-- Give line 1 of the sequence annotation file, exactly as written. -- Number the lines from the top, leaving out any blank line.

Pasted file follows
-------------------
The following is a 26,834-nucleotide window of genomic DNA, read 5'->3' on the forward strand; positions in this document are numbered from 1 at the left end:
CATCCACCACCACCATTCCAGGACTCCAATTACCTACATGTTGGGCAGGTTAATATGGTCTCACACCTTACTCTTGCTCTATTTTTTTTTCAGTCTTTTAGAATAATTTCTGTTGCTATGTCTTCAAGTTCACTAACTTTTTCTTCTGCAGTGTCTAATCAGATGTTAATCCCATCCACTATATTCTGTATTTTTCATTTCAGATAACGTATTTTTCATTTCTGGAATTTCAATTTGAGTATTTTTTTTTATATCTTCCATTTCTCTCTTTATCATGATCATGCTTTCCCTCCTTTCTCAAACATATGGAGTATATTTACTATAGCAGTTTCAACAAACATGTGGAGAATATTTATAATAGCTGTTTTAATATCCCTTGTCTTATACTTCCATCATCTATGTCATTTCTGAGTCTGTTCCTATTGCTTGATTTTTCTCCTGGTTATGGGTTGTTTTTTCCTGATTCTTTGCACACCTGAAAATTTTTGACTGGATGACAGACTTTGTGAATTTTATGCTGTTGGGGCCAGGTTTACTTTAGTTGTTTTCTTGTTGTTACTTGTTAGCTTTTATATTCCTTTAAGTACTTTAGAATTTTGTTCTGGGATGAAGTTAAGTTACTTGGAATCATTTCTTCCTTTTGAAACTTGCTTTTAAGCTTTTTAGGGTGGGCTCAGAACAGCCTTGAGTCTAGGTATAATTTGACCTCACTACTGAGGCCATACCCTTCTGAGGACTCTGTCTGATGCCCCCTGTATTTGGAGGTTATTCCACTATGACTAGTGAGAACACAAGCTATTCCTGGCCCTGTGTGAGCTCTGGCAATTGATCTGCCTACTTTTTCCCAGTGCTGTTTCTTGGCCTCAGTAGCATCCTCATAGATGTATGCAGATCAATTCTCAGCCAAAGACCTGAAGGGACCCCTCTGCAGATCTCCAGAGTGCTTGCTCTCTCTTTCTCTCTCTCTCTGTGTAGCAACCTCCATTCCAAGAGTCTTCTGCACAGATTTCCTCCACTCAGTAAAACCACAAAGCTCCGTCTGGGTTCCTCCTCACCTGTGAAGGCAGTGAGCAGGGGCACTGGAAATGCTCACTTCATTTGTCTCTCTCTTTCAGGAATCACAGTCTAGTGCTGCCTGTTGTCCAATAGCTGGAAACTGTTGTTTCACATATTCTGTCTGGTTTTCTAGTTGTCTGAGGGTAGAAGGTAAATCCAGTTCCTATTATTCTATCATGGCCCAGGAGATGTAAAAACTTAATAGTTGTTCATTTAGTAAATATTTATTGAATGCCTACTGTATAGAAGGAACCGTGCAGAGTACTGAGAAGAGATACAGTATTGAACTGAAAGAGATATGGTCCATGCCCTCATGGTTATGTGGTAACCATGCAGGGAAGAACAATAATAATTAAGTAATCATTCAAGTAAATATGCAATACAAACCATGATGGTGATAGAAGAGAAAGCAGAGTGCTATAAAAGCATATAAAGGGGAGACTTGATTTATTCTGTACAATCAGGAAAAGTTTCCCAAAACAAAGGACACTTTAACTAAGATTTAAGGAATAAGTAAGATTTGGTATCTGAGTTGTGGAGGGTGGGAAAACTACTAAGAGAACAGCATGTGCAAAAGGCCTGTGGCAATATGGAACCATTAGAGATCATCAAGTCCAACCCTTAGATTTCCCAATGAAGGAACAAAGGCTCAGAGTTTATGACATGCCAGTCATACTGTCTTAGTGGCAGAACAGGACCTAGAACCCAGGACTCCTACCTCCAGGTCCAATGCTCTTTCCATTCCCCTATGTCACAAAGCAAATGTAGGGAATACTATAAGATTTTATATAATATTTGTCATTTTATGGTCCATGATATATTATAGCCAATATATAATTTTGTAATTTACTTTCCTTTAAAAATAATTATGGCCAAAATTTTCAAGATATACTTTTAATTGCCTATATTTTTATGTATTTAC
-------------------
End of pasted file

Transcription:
The following is a 26,834-nucleotide window of genomic DNA, read 5'->3' on the forward strand; positions in this document are numbered from 1 at the left end: